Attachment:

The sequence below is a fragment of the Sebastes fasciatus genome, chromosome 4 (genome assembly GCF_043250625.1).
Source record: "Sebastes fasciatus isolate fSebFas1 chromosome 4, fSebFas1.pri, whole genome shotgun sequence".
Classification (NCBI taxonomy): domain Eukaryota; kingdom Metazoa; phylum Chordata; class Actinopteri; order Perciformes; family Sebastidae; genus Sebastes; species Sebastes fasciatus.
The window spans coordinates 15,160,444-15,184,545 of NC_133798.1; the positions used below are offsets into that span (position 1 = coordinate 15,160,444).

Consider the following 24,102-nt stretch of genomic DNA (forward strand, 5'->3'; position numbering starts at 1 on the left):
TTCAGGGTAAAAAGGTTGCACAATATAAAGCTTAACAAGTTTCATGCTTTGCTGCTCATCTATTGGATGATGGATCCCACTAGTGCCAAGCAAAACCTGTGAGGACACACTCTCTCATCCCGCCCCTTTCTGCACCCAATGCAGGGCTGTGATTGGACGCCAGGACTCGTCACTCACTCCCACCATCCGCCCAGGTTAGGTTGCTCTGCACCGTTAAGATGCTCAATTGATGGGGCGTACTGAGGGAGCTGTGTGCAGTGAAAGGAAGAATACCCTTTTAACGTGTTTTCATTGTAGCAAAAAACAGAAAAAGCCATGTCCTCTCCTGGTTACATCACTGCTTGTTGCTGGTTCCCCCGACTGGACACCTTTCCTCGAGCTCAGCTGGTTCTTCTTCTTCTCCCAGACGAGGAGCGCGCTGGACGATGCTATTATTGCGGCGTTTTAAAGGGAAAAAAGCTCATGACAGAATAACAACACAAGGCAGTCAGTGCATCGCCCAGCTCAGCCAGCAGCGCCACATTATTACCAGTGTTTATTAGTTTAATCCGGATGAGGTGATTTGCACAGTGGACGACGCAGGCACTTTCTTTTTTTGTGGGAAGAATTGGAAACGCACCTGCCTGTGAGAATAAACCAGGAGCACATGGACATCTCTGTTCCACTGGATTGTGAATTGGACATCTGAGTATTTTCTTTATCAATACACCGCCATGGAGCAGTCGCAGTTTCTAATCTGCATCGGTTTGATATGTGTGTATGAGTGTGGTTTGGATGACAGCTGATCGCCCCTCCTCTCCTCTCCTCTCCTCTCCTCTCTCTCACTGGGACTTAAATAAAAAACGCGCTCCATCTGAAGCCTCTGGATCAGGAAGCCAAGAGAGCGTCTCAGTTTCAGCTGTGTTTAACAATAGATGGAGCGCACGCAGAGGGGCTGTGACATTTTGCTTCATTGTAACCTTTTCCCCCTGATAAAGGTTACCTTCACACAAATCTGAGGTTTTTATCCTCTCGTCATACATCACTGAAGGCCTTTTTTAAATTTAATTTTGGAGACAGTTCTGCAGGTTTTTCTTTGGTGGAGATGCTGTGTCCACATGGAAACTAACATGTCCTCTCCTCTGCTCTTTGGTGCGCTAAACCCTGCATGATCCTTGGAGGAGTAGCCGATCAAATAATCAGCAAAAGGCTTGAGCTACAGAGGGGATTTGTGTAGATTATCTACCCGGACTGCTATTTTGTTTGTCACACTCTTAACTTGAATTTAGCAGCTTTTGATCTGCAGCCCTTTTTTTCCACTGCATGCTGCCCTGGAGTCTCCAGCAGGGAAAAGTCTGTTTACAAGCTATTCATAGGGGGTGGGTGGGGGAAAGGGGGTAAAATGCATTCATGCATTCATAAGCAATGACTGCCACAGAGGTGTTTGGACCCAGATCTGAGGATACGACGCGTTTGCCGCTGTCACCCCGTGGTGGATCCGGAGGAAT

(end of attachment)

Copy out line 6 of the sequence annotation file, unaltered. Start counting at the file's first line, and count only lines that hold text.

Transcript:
TTCAGGGTAAAAAGGTTGCACAATATAAAGCTTAACAAGTTTCATGCTTTGCTGCTCATCTATTGGATGATGGATCCCACTAGTGCCAAGCAAAACCTGTGAGGACACACTCTCTCATCCCGCCCCTTTCTGCACCCAATGCAGGGCTGTGATTGGACGCCAGGACTCGTCACTCACTCCCACCATCCGCCCAGGTTAGGTTGCTCTGCACCGTTAAGATGCTCAATTGATGGGGCGTACTGAGGGAGCTGTGTGCAGTGAAAGGAAGAATACCCTTTTAACGTGTTTTCATTGTAGCAAAAAACAGAAAAAGCCATGTCCTCTCCTGGTTACATCACTGCTTGTTGCTGGTTCCCCCGACTGGACACCTTTCCTCGAGCTCAGCTGGTTCTTCTTCTTCTCCCAGACGAGGAGCGCGCTGGACGATGCTATTATTGCGGCGTTTTAAAGGGAAAAAAGCTCATGACAGAATAACAACACAAGGCAGTCAGTGCATCGCCCAGCTCAGCCAGCAGCGCCACATTATTACCAGTGTTTATTAGTTTAATCCGGATGAGGTGATTTGCACAGTGGACGACGCAGGCACTTTCTTTTTTTGTGGGAAGAATTGGAAACGCACCTGCCTGTGAGAATAAACCAGGAGCACATGGACATCTCTGTTCCACTGGATTGTGAATTGGACATCTGAGTATTTTCTTTATCAATACACCGCCATGGAGCAGTCGCAGTTTCTAATCTGCATCGGTTTGATATGTGTGTATGAGTGTGGTTTGGATGACAGCTGATCGCCCCTCCTCTCCTCTCCTCTCCTCTCCTCTCTCTCACTGGGACTTAAATAAAAAACGCGCTCCATCTGAAGCCTCTGGATCAGGAAGCCAAGAGAGCGTCTCAGTTTCAGCTGTGTTTAACAATAGATGGAGCGCACGCAGAGGGGCTGTGACATTTTGCTTCATTGTAACCTTTTCCCCCTGATAAAGGTTACCTTCACACAAATCTGAGGTTTTTATCCTCTCGTCATACATCACTGAAGGCCTTTTTTAAATTTAATTTTGGAGACAGTTCTGCAGGTTTTTCTTTGGTGGAGATGCTGTGTCCACATGGAAACTAACATGTCCTCTCCTCTGCTCTTTGGTGCGCTAAACCCTGCATGATCCTTGGAGGAGTAGCCGATCAAATAATCAGCAAAAGGCTTGAGCTACAGAGGGGATTTGTGTAGATTATCTACCCGGACTGCTATTTTGTTTGTCACACTCTTAACTTGAATTTAGCAGCTTTTGATCTGCAGCCCTTTTTTTCCACTGCATGCTGCCCTGGAGTCTCCAGCAGGGAAAAGTCTGTTTACAAGCTATTCATAGGGGGTGGGTGGGGGAAAGGGGGTAAAATGCATTCATGCATTCATAAGCAATGACTGCCACAGAGGTGTTTGGACCCAGATCTGAGGATACGACGCGTTTGCCGCTGTCACCCCGTGGTGGATCCGGAGGAAT